Asian stocks rose to a record, led by Samsung Electronics Co., after North Korea agreed to end its nuclear-weapons program in exchange for aid.
“In terms of market sentiment, the agreement relieves some of the uneasiness about the political situation,” said Michiya Tomita, who oversees about $264 million for Mitsubishi UFJ Asset Management Co. in Tokyo. “It’s a positive development.”
BHP Billiton and Nippon Mining Holdings Inc. led gains by commodity shares as prices of copper and oil rallied. Sony Corp. jumped after Credit Suisse Group raised its rating on Japan’s consumer electronics industry.
The Morgan Stanley Capital International Asia-Pacific Index rose 0.7 % to 144.32 at 3:50 p.m. in Tokyo, set for an all-time high. Eight of the measure’s 10 industry groups gained. Japan’s Nikkei 225 Stock Average added 0.7 % to 17,752.64, while South Korea’s Kospi index climbed 1.3 %.
China’s stocks climbed to a record. Citic Securities Co. advanced as a government report showing slowing inflation damped speculation the central bank will increase interest rates.
DBS Group Holdings Ltd. led gains in Singapore after the government increased its economic growth forecast. Stock markets around the region advanced, except in India and New Zealand.
The Dow Jones Industrial Average yesterday had its biggest rally this year as takeover speculation boosted mining shares and General Motors Corp. jumped after an analyst upgrade. The Dow rose 0.8 %, the best performance since Dec. 27.
Samsung, the most valuable company on the Kospi index, climbed 0.9 % to 567,000 won. Kookmin Bank, South Korea’s biggest lender, rose 1.9 % to 84,900 won.
North Korea agreed late yesterday with South Korea, the U.S., China, Japan and Russia to shut down its Yongbyon nuclear reactor within 60 days in exchange for energy aid. Implementation of the agreement would begin a month from now, said Christopher Hill, chief negotiator for the U.S.
“It’s clear that this will help reduce South Korea’s country risk,” said Lee Jae Hyun, who oversees about $1.1 billion at KTB Asset Management Co. in Seoul. “It’s a short- term positive factor” for both exporters and companies tied to the local economy, he said.
BHP, the world’s biggest mining company by market value and Australia’s largest oil producer, added 0.8 % to A$28.79. Rio Tinto Group, the second biggest, rose 2.3 % to A$77.20.
Nippon Mining, Japan’s biggest copper producer, climbed 4.1 % to 914 yen. Jiangxi Copper Co., China’s largest copper producer, rose 1.8 % to HK$8.45 in Hong Kong.
The price of copper surged 5.1 % in London yesterday, the most in seven months, on signs of rising demand for raw materials in China. A measure of six metals in London rose 4.4 %, the most since Jan. 10.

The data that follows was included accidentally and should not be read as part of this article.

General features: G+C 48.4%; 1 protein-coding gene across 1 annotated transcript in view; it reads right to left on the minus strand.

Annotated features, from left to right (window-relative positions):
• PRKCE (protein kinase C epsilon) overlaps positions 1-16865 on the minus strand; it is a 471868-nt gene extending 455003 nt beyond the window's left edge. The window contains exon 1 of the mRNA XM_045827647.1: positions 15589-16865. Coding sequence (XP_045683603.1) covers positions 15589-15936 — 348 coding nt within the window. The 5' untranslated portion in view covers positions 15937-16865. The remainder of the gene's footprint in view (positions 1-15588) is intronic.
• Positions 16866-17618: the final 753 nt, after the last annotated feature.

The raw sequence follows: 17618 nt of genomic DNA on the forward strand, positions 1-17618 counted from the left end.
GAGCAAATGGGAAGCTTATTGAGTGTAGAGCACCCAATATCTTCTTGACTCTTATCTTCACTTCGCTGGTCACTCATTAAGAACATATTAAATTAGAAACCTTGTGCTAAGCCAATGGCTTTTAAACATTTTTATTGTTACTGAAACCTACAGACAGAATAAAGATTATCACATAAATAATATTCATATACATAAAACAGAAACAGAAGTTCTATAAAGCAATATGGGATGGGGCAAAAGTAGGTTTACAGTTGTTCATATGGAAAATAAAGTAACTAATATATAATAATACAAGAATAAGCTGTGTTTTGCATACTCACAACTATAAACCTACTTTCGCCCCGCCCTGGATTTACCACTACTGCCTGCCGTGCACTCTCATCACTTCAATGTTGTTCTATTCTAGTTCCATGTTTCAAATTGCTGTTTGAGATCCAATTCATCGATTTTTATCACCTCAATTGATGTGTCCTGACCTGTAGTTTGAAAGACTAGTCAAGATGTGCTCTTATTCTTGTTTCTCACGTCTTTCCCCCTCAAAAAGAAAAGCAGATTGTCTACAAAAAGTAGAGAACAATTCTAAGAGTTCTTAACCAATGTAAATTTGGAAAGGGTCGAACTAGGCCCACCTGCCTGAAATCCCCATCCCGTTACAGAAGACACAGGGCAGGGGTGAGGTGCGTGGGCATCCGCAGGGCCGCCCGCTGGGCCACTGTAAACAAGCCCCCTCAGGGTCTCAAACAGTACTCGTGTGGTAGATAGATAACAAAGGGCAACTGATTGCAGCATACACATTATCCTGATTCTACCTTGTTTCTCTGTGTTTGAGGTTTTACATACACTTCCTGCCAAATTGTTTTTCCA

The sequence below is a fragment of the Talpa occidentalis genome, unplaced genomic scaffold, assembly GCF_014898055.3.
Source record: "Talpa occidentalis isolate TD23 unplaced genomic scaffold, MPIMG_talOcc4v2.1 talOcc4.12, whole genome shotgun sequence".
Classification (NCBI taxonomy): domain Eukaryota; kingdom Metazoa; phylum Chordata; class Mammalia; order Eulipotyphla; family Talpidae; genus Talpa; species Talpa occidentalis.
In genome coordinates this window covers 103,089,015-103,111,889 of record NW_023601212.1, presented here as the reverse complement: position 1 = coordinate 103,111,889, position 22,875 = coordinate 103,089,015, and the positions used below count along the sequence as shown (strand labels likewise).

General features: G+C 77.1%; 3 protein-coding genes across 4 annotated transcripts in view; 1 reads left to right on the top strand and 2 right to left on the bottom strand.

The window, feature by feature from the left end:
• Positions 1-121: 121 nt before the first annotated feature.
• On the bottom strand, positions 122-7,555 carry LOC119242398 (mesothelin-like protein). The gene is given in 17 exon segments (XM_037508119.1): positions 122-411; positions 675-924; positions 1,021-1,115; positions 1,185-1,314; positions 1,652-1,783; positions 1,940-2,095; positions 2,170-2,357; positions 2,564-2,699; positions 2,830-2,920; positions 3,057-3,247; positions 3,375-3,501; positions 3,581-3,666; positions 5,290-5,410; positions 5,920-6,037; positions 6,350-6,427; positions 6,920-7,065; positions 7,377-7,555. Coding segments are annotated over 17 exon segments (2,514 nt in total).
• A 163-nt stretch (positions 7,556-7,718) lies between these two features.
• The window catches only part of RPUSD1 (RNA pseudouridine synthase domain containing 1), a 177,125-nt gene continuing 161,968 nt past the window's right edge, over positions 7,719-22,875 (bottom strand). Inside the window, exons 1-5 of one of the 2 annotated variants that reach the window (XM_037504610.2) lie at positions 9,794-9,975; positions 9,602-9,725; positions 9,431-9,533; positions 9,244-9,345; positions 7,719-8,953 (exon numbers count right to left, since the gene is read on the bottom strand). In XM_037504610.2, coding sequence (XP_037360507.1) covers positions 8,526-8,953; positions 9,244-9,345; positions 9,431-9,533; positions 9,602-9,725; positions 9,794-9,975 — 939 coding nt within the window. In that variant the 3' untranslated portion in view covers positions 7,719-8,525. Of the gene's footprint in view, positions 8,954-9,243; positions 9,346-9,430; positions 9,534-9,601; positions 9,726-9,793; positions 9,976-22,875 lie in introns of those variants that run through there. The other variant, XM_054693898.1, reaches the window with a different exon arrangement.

Woodside Petroleum Ltd., Australia’s second-largest oil and gas producer, added 1.9 % to A$37.20. Petronas Dagangan Bhd., the gasoline retailing unit of Malaysia’s state oil company, gained 1.9 % to 5.40 ringgit.
Oil futures in New York rose 2.2 % yesterday. Global oil demand is expected to rise 1.8 % to 86 million barrels a day, the International Energy Agency (IEA) said. That’s 270,000 barrels a day more than the agency predicted a month ago. Oil recently traded at $58.91 a barrel.
Sony, the world’s second-largest manufacturer, climbed 3.8 % to 6,230 yen. Matsushita Electric Industrial Co., Sony’s larger competitor, added 0.9 % to 2,380 yen. Hitachi Ltd., Japan’s biggest electronics group by sales, gained 1.2 % to 829 yen.
Credit Suisse raised its weighting on consumer electronics companies to “overweight” from “market weight,” citing better-than-estimated pricing for flat-panel televisions and improved competitiveness.
Yutaka Nakagawa, who’s in charge of Sony’s chip business, said yesterday the company would reduce investments on semiconductors. He didn’t give specific numbers.
“It’s a positive development for Sony and a good move for any company that doesn’t have much spare capital to spend,” said Fujio Ando, who helps oversee $365 million at Chiba-Gin Asset Management Co. in Tokyo.
The Shanghai and Shenzhen 300 Index, which tracks yuan- denominated A shares listed on the two exchanges, rose 2.3 %. Citic Securities, China’s biggest publicly traded brokerage jumped 5.5 % to 40.04 yuan. China Merchants Bank Co., the nation’s third-biggest publicly traded lender, rose 3.6 % to 17.65 yuan.
China’s inflation cooled to 2.2 % in January, less than December’s 2.8 % rate and the 2.6 % forecast by economists in a Bloomberg News survey. The yield on the benchmark 10-year security fell 9 basis points to 2.99 % as investors pared bets the People’s Bank of China will add to last year’s two interest-rate increases.
“The market is happy to see the inflation figure, which makes rate hikes unlikely,” said Fan Dizhao, who helps manage $1.8 billion at Guotai Asset Management Co. in Shanghai. “That’s a boost for equities.”
Banks led gains in Singapore on speculation stronger economic growth will spur lending. DBS Group advanced 0.9 % to S$22.60. Singapore’s largest bank is scheduled to report its fourth-quarter results tomorrow. United Overseas Bank Ltd., the island’s No. 2 lender, added 0.5 % to S$20.
Southeast Asia’s fourth-largest economy may grow as much as 6.5 % in 2007, above an earlier estimate of as much as 6 %, Singapore’s trade ministry said today. The higher forecast came after the economy expanded in the fourth quarter at more than double the pace of the previous three months.